This practice is common on factory farms. So common, in fact, that the vast majority of all antibiotics sold in the United States go to animals—and mostly to animals that aren’t even sick. As a result of this overuse, “superbugs”—bacteria that are resistant to treatment by antibiotics--are on the rise. Scientists have determined that these bacteria can escape livestock operations, in the air, soil, and water, and on farm and meat processing workers. As superbugs spread out and exchange genetic material with other bacteria, antibiotic resistance spreads as well. When these bacteria make people sick, whether through a wound like Kremer’s, or something as seemingly routine as a child’s ear infection, the illness can be much more difficult to treat because standard antibiotics are no longer effective. Leading health and medical organizations have sounded the alarm about antibiotic abuse in the livestock industry, but the Food and Drug Administration (FDA), the agency responsible for regulating antibiotic use in livestock, has failed to take decisive action.
NRDC is engaged in a legal battle with the FDA to demand that the agency do its job and step up to protect the public from this health threat. Despite being under court order to act, the FDA continues to drag its feet, and antibiotics continue to be misused on factory farms. While we continue to push the FDA to move forward with binding regulations to stop the misuse of antibiotics, the pioneering work and advocacy of farmers like Kremer is an absolutely critical part of efforts to preserve the effectiveness of antibiotics. It’s also a critical part of the broader movement to revamp America’s food system.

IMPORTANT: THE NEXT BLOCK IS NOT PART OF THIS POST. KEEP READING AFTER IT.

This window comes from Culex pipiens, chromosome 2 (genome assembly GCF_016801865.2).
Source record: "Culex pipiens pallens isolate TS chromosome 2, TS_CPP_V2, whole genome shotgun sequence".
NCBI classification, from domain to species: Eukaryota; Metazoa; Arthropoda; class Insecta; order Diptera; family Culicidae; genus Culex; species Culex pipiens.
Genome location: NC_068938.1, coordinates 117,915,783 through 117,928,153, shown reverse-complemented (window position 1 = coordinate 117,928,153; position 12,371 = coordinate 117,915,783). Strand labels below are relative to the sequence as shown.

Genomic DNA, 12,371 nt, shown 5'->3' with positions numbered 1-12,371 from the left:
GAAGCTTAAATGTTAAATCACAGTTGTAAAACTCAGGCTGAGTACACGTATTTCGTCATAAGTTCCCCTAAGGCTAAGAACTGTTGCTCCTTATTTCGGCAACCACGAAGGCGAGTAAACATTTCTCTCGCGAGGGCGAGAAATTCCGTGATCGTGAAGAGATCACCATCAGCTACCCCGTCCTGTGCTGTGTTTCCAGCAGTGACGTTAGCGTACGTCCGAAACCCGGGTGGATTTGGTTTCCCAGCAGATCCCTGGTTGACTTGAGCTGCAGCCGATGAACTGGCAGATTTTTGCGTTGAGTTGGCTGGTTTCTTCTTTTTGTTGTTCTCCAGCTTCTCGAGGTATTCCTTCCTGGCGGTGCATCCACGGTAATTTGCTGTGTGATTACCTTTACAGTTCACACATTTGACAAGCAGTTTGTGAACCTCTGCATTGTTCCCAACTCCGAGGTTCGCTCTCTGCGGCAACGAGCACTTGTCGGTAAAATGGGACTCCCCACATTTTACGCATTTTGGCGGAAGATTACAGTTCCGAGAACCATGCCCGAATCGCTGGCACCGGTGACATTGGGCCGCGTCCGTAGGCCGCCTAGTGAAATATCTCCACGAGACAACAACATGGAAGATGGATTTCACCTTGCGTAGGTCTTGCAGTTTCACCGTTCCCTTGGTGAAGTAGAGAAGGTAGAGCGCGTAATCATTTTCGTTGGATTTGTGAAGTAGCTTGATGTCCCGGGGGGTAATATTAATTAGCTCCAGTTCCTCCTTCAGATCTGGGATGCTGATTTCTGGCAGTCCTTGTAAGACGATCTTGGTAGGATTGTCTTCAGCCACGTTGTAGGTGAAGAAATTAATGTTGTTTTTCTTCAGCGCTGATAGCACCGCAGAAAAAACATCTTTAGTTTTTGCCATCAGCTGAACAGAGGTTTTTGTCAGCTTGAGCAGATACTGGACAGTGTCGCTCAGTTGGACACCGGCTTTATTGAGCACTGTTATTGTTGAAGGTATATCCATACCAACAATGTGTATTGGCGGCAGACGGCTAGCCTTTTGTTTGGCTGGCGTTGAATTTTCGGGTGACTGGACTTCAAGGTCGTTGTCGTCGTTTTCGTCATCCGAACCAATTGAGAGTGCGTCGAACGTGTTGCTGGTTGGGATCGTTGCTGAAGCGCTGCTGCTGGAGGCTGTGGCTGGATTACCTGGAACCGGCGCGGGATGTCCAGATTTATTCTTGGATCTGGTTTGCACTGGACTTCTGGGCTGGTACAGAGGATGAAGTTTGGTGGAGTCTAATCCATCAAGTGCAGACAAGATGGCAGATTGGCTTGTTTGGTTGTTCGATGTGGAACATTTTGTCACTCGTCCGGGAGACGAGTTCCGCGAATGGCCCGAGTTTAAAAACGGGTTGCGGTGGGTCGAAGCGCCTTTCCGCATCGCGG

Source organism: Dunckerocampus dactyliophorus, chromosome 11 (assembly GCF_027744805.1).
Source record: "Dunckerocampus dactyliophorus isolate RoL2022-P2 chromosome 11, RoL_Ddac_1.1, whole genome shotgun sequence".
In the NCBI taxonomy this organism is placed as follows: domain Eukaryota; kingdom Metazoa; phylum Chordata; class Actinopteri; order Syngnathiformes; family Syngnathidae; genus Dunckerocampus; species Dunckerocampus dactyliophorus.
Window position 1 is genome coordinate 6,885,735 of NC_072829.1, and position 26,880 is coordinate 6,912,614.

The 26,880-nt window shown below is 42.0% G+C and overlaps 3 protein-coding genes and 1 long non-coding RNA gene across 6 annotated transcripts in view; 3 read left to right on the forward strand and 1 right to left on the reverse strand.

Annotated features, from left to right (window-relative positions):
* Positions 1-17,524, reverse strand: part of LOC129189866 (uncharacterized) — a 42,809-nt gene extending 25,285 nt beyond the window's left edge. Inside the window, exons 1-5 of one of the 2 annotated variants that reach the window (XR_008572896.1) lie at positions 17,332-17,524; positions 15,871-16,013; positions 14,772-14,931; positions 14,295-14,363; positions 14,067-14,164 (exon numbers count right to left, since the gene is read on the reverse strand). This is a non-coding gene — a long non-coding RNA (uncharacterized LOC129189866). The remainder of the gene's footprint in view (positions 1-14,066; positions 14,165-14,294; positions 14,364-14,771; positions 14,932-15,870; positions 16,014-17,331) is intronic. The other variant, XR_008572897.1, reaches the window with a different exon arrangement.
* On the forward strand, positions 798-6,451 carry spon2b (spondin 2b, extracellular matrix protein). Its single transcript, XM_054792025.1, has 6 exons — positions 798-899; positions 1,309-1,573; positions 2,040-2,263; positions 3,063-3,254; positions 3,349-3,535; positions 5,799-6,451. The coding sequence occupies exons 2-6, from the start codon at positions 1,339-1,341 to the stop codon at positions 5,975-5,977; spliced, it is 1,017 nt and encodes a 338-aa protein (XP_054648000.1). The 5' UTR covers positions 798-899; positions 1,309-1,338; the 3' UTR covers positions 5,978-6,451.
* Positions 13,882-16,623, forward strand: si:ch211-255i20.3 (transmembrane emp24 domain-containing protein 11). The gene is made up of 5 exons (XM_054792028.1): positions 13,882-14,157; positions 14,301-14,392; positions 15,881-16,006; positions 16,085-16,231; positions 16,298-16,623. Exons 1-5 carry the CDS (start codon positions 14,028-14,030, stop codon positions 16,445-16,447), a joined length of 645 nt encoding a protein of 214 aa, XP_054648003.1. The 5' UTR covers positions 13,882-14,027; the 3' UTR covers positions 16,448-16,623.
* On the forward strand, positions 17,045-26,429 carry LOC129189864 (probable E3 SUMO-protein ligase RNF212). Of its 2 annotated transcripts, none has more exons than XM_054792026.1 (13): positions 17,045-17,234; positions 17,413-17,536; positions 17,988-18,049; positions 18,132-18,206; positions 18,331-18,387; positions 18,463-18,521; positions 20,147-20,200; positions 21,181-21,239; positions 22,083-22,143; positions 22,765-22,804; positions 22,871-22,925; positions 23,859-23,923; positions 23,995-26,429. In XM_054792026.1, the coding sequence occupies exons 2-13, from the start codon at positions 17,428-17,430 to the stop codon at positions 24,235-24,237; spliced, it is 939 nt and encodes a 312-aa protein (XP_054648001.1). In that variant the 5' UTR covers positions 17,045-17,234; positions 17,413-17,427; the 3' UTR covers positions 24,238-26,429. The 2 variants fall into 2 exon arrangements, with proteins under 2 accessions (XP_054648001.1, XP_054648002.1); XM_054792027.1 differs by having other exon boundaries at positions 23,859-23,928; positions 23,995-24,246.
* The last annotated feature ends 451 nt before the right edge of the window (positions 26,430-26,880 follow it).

More than 90 percent of pork produced in the United States comes from factory farms. Farms like Kremer’s, where the pigs are free-roaming and drug-free, and stay healthy through proper nutrition and humane living conditions, are a minority—-but they’re not alone. Kremer created a cooperative of sustainable hog farmers in the Ozark region, helping them pool their resources and develop relationships with big buyers such as Whole Foods, Costco, and Chipotle. Kremer’s work is helping to build an alternative food system, proving that antibiotic abuse is not a necessary part of livestock rearing, and that there is a broad market for pork raised without antibiotics.
We are all fortunate that Russ Kremer has a passion for pigs, and has dedicated his life to making hog farming healthier and more sustainable. We honor people like him each year at the Growing Green Awards--people who remind us that access to healthy food should not be a matter of good fortune, but a matter of course. Preserving the effectiveness of life-saving antibiotics and protecting people’s lives cannot be optional. Farmers, industries, government, businesses and consumers all need to work together to ensure that antibiotics are protected for those who need them most.